A critical review of the variation in rainwater acidity in 24 Chinese cities during 1982–2018
Elementa: Science of the Anthropocene
Rainwater is an essential pathway to remove fine particulate matter and dissolved atmospheric pollutants (e.g., SO2, HNO3, and NH3). Acid rain (pH < 5.6) has been a severe environmental issue in China since the 1970s, adversely impacting ecosystem health. This study focuses on the influence of anthropogenically induced anions (SO42– and NO3–) and alkaline cations (Ca2+ and NH4+) on acid rain in Chinese cities. In this review, cities with high population density east of the Hu Huanyong Line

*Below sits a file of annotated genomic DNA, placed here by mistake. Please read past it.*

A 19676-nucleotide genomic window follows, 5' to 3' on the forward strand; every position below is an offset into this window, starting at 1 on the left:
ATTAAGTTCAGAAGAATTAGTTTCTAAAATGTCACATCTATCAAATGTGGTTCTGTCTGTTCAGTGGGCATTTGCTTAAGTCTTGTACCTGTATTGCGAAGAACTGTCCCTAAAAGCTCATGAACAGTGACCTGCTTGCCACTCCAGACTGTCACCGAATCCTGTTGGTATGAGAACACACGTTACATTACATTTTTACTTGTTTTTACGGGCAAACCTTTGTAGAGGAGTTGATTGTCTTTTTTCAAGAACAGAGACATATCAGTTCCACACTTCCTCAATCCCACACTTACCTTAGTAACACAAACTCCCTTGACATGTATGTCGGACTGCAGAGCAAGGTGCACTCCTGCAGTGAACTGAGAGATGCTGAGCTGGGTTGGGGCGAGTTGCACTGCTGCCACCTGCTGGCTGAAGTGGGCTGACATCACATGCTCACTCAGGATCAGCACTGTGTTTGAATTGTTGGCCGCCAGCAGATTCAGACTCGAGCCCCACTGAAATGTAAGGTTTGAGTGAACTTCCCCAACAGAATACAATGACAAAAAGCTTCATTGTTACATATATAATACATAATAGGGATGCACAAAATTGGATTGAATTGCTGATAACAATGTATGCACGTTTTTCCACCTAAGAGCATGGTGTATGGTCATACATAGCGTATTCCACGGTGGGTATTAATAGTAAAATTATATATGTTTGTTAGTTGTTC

... at divides China geographically according to its uneven economic development were studied. Coastal and central areas of China to the east of the line are characterized by a much faster developing economy and rapid urbanization. The observed trends and spatial variability of acidity and chemical composition in rainwater are discussed in relation to industrialization and environmental changes in China. Over the past 3½ decades, the precipitation pH in the urban regions has exhibited reduced acidity. A mixed nitric–sulfuric acid rain type has become prominent due to the significant decrease in SO42– via desulfurization. Ca2+ levels have decreased, while NH4+ has increased slightly due to more vehicular transportation. In addition, the neutralization capacity of Ca2+ and NH4+ has decreased from north to south. Overall, the acid rain problem in Chinese cities has been alleviated in recent years.